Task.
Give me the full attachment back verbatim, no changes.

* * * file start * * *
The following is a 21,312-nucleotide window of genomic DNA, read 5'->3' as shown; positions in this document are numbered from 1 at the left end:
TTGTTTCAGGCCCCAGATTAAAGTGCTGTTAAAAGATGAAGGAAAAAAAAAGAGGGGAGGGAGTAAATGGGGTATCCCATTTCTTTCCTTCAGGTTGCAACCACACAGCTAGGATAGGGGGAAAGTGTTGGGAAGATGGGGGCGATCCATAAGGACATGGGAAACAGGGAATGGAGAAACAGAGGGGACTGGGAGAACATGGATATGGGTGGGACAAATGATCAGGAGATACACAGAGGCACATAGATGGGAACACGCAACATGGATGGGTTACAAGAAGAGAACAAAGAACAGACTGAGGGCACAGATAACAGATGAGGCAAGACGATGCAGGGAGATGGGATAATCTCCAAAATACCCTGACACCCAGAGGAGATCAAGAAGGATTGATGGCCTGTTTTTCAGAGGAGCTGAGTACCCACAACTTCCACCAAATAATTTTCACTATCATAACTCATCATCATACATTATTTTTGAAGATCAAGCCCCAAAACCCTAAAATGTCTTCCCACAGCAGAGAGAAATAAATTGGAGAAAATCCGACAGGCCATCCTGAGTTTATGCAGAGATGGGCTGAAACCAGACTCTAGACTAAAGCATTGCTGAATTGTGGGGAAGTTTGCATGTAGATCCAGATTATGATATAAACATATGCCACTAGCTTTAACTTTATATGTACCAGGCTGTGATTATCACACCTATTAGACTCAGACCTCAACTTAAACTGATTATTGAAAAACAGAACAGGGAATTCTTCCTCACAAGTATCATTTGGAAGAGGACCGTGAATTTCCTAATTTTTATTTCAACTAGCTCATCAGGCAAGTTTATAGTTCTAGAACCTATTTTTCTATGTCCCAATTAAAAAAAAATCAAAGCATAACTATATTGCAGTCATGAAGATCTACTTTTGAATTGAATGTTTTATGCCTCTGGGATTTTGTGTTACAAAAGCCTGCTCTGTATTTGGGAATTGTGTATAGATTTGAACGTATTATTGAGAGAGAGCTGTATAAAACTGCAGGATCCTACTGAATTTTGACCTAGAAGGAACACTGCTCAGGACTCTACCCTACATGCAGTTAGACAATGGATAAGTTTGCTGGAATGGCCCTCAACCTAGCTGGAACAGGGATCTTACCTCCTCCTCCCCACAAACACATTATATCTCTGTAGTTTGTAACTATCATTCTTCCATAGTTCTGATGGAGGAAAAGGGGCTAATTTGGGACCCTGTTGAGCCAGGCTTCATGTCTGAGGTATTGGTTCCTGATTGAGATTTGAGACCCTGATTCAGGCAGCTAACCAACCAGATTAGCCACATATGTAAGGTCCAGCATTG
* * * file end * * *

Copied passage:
The following is a 21,312-nucleotide window of genomic DNA, read 5'->3' as shown; positions in this document are numbered from 1 at the left end:
TTGTTTCAGGCCCCAGATTAAAGTGCTGTTAAAAGATGAAGGAAAAAAAAAGAGGGGAGGGAGTAAATGGGGTATCCCATTTCTTTCCTTCAGGTTGCAACCACACAGCTAGGATAGGGGGAAAGTGTTGGGAAGATGGGGGCGATCCATAAGGACATGGGAAACAGGGAATGGAGAAACAGAGGGGACTGGGAGAACATGGATATGGGTGGGACAAATGATCAGGAGATACACAGAGGCACATAGATGGGAACACGCAACATGGATGGGTTACAAGAAGAGAACAAAGAACAGACTGAGGGCACAGATAACAGATGAGGCAAGACGATGCAGGGAGATGGGATAATCTCCAAAATACCCTGACACCCAGAGGAGATCAAGAAGGATTGATGGCCTGTTTTTCAGAGGAGCTGAGTACCCACAACTTCCACCAAATAATTTTCACTATCATAACTCATCATCATACATTATTTTTGAAGATCAAGCCCCAAAACCCTAAAATGTCTTCCCACAGCAGAGAGAAATAAATTGGAGAAAATCCGACAGGCCATCCTGAGTTTATGCAGAGATGGGCTGAAACCAGACTCTAGACTAAAGCATTGCTGAATTGTGGGGAAGTTTGCATGTAGATCCAGATTATGATATAAACATATGCCACTAGCTTTAACTTTATATGTACCAGGCTGTGATTATCACACCTATTAGACTCAGACCTCAACTTAAACTGATTATTGAAAAACAGAACAGGGAATTCTTCCTCACAAGTATCATTTGGAAGAGGACCGTGAATTTCCTAATTTTTATTTCAACTAGCTCATCAGGCAAGTTTATAGTTCTAGAACCTATTTTTCTATGTCCCAATTAAAAAAAAATCAAAGCATAACTATATTGCAGTCATGAAGATCTACTTTTGAATTGAATGTTTTATGCCTCTGGGATTTTGTGTTACAAAAGCCTGCTCTGTATTTGGGAATTGTGTATAGATTTGAACGTATTATTGAGAGAGAGCTGTATAAAACTGCAGGATCCTACTGAATTTTGACCTAGAAGGAACACTGCTCAGGACTCTACCCTACATGCAGTTAGACAATGGATAAGTTTGCTGGAATGGCCCTCAACCTAGCTGGAACAGGGATCTTACCTCCTCCTCCCCACAAACACATTATATCTCTGTAGTTTGTAACTATCATTCTTCCATAGTTCTGATGGAGGAAAAGGGGCTAATTTGGGACCCTGTTGAGCCAGGCTTCATGTCTGAGGTATTGGTTCCTGATTGAGATTTGAGACCCTGATTCAGGCAGCTAACCAACCAGATTAGCCACATATGTAAGGTCCAGCATTG